Joseph Michael Arpaio (born June 14, 1932) was the sheriff of Maricopa County, Arizona from 1993 to 2017. As sheriff, he was known for being very conservative, as well as tough on crime and on illegal immigration. The United States Department of Justice, ACLU and SPLC, among others, attacked his racial pro-filing of hispanic Americans. Arpaio became Sheriff of Maricopa County in 1992 and was re-elected six times. As sheriff, Arpaio headed up the law enforcement agency for the unincorporated area surrounding Phoenix, an area of 9,226 square miles.
Arpaio is the son of immigrant parents, both from Lacedonia, Italy. His mother died in childbrith, and Arpaio was raised by his father in Springfield, Massachusetts. Arpaio enlisted in the Army at age 18. He served in the Army from 1950 to 1954 in the Medical Department and was stationed in France for part of the time as a military policeman.
Arpaio was discharged from the Army in 1954, and moved to Washington, D.C. where he became a beat cop. He moving in 1957 to Las Vegas, Nevada and served as a police officer for six months. Arpaio then worked as a special agent with the Federal Bureau of Narcotics, which later became part of the Drug Enforcement Administration (DEA). Arpaio worked for the DEA for 25 years was promoted to head of the DEA's Arizona operations. Arpaio retired from the DEA and received a federal pension. From 1982 to 1992, Arpaio operated a travel agency with his wife in Pheonix, Arizona.
Arpaio has been politically active both in Arizona and beyond. For example, in 2010, Arpaio campaigned in Kansas for Kris Kobach in his bid for Secretary of State. Arpaio endorsed Donald Trump for President in January 2016.
Sheriff of Maricopa County
In August 1993, Arpaio started the nation’s largest "tent city" for convicted inmates. The facility held two thousand convicted men and women in canvas tents, something which was criticized by liberals for not having air conditioning in over 100° heat and for having inmates subjected to the elements. Those conditions resulted in inmate lawsuits, and Arpaio's Democrat succesor is closing down the facility which he estimates will save $4.5 million per year.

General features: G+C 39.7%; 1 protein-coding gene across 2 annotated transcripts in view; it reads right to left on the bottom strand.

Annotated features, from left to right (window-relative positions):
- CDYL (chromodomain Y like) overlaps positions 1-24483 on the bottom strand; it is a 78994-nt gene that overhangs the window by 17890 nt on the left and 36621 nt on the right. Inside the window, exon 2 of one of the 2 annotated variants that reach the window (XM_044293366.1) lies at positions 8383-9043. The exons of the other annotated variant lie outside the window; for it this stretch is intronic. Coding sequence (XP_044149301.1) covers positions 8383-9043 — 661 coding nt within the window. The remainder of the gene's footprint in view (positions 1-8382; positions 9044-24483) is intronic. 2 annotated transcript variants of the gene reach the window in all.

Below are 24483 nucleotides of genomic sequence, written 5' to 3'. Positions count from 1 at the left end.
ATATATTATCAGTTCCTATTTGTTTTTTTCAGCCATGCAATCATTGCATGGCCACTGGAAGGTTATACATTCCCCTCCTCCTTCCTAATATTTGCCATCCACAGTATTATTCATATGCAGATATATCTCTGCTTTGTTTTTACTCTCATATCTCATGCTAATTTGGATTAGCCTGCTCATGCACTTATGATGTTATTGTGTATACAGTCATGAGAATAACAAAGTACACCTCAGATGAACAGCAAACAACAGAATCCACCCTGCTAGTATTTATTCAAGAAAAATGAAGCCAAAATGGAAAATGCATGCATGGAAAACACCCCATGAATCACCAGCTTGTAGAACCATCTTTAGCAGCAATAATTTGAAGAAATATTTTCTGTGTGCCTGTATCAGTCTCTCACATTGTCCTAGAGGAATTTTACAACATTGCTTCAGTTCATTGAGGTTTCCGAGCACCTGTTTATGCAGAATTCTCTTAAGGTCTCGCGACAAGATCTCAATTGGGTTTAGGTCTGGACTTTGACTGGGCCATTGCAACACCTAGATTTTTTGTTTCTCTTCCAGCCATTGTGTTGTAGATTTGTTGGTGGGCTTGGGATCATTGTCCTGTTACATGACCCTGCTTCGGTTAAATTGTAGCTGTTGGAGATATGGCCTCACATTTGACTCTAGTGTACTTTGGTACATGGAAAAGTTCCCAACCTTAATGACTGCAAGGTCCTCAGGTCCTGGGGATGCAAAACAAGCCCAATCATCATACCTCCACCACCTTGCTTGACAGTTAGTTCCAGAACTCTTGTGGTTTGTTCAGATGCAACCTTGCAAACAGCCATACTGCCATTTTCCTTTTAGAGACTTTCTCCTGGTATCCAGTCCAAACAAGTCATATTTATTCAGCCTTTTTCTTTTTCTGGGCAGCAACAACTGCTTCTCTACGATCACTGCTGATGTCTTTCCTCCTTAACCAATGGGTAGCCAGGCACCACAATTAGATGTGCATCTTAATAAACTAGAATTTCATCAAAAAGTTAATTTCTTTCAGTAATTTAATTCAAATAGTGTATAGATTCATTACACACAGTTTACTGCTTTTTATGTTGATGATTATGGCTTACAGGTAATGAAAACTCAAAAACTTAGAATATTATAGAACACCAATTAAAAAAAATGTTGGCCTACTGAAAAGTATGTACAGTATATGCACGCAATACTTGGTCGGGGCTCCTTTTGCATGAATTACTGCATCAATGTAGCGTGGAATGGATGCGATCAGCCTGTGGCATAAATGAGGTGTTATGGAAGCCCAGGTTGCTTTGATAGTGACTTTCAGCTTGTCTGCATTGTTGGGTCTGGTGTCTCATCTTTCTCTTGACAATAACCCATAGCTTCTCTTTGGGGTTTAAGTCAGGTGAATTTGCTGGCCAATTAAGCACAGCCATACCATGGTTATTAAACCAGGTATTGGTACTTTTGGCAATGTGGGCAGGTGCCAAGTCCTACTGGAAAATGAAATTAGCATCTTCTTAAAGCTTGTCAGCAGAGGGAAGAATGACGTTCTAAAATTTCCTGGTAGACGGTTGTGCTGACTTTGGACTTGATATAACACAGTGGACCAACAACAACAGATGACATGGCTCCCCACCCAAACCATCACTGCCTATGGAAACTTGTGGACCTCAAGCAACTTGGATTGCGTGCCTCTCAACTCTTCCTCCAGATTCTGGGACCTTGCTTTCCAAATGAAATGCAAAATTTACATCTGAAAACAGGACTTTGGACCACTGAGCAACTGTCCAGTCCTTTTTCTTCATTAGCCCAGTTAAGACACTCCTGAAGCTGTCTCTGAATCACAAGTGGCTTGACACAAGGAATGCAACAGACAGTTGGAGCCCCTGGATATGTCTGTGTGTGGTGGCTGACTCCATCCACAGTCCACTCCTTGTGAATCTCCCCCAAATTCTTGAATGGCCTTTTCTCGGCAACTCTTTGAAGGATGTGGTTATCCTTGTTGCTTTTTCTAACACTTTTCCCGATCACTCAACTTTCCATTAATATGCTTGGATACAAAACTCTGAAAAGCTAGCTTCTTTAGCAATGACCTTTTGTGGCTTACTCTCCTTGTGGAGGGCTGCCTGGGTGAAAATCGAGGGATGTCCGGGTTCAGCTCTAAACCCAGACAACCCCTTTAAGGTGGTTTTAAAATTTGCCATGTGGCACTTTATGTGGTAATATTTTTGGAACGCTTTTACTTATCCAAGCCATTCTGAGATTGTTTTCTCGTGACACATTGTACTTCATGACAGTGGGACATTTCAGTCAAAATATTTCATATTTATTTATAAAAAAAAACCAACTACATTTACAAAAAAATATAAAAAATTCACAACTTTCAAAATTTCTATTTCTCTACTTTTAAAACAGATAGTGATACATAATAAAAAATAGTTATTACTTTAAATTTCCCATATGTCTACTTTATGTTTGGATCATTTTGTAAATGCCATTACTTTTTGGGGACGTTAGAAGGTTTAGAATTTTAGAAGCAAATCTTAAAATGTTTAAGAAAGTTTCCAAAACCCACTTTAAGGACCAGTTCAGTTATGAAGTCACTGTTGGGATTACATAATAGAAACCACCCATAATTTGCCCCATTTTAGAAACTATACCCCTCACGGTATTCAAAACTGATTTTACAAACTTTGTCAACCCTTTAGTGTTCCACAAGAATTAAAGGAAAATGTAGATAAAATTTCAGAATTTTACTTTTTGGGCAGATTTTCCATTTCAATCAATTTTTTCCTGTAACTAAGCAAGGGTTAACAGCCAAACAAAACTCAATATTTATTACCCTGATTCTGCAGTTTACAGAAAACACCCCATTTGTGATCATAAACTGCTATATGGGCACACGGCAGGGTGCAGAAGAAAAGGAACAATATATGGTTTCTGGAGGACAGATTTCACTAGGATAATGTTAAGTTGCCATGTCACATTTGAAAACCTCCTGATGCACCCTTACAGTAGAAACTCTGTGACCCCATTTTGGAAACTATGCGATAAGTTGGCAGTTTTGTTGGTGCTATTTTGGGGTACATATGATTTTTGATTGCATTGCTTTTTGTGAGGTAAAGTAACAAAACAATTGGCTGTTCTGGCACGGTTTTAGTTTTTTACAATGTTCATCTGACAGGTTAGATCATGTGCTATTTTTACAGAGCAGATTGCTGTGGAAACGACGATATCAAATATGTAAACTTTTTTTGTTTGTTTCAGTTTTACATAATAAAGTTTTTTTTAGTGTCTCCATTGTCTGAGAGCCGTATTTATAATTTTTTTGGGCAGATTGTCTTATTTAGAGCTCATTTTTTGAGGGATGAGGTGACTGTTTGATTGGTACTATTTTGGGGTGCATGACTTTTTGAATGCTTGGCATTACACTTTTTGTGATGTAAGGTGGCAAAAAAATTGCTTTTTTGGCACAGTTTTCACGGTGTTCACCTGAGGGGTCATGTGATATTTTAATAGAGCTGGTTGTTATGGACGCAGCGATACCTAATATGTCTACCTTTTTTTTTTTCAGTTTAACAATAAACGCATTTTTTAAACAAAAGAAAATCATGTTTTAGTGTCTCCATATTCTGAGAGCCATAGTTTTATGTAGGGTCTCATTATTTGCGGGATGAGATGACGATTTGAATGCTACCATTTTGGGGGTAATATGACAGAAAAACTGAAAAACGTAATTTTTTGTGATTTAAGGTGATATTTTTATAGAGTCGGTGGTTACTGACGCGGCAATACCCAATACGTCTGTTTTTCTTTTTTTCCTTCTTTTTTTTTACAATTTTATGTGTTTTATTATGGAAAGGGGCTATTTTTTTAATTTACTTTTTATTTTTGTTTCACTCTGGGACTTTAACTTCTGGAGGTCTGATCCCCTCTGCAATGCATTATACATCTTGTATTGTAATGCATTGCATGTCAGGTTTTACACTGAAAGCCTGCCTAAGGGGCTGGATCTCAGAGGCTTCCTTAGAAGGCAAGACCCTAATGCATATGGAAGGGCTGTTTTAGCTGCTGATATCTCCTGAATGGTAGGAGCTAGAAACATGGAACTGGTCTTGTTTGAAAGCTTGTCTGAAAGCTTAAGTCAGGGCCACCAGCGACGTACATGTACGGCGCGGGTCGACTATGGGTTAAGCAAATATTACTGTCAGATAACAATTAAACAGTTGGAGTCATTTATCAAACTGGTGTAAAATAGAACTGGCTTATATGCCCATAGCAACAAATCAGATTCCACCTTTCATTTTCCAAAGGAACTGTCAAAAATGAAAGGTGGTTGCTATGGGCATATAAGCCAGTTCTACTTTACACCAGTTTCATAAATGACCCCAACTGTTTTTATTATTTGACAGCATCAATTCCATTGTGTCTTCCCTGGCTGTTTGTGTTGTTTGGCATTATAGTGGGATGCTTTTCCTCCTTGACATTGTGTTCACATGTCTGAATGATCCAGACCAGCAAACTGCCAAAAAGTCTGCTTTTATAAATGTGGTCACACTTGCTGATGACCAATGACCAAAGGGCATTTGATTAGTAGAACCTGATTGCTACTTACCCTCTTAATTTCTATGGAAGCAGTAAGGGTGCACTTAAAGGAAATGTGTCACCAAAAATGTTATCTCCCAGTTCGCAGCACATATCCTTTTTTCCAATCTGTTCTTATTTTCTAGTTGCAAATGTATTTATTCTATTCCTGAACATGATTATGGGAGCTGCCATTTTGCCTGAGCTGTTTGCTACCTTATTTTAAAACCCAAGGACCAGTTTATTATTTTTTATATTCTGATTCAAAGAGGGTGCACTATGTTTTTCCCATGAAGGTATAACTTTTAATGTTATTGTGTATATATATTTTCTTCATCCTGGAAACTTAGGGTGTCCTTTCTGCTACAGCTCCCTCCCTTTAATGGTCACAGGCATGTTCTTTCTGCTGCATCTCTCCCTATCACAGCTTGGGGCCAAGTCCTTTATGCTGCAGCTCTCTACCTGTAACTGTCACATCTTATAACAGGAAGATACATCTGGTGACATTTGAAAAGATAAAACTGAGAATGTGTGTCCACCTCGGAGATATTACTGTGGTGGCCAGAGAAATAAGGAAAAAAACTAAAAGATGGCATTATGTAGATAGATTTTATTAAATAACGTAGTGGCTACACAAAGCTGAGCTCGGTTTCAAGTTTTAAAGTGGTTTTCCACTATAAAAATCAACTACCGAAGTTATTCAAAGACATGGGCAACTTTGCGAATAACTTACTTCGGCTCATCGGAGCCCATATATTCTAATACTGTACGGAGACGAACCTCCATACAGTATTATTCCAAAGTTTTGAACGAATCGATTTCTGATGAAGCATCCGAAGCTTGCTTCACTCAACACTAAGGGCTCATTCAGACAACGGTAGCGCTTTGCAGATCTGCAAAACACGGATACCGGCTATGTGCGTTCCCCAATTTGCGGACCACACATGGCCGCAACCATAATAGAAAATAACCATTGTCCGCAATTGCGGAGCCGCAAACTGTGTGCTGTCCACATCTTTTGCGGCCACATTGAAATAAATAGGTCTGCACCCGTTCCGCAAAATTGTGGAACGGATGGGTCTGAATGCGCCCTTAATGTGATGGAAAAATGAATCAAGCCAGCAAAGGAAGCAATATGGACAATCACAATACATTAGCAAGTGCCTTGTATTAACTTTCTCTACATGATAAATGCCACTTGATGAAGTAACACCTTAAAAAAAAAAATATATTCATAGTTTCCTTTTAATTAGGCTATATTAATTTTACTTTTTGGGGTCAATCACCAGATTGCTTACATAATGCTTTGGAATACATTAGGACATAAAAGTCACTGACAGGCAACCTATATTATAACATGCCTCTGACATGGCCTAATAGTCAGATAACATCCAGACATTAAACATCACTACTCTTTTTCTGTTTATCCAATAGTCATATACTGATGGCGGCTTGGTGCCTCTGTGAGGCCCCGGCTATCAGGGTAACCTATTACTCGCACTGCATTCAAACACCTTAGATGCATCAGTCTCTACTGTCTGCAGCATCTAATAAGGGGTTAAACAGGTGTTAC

Arpaio drew criticism for his handling of sexual offenses, with at least 400 cases, including several involving child sexual abuse, being 'inadequately investigated' if investigated at all. Some have connected this apparent negligence with the fact that in many cases the victims were illegal immigrants. During the years 2004 to 2009, Maricopa County paid $14.5 million in claims regarding the sheriff's office, and another $6.4 million for claims against the jail health service for failure to diagnose, deliberate indifference and suicides.
Arpaio and then County Attorney Andrew Thomas launched an "anti-corruption" project that targeted their political enemies and local reporters between 2008 and 2010. Ultimately, all criminal charges were dropped, and the county had to settle lawsuits filed by those that Arpaio and Thomas arrested for a total of $17 million. Although the federal lawsuit was filed during the Obama administration, the Department of Justice investigation started in June 2008 under President George Bush.
In 1999, undercover deputies arrested 18-year old James Saville for plotting to kill Arpaio with a pipe bomb. On July 9, 2003, a Maricopa County Superior Court jury acquitted Saville, finding that the bomb plot was an elaborate publicity stunt to boost Arpaio's reelection bid. In 2004, Saville sued both Arpaio and Maricopa County for wrongful arrest and entrapment, seeking $10 million in damages. In 2008, the suit was settled by Maricopa County paying Saville $1.6 million.
In 2011, three sheriff employees were arrested for engaging in drug and human smuggling.
In 2011, a federal court enjoined the Sheriff's Office from enaging in racial profiling in traffic stops.
Arpaio was defeated for re-election for a seventh term in November 2016. He did not regret his crackdowns on illegal immigration. The Democrat who succeeded him said he would not continue some of Arpaio's most successful policies, including patrols for illegal immigrants, because the sheriff's office had been enjoined by court orders.
In July 2017, Arpaio was convicted in federal court for misdemeanor contempt of court. On August 25, 2017, President Donald Trump pardoned Arpaio, noting his over 50 years of "exemplary" public service and fighting illegal immigration in the White House statement of the pardon.
Arpaio and his wife Ava have been married for over 50 years and have two children and four grandchildren residing in the Phoenix area. Arpaio's mother was against abortion; she died giving birth to Joe.
- "Illegal immigration is a crime, not a negotiation."
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- Twitter feed on abortion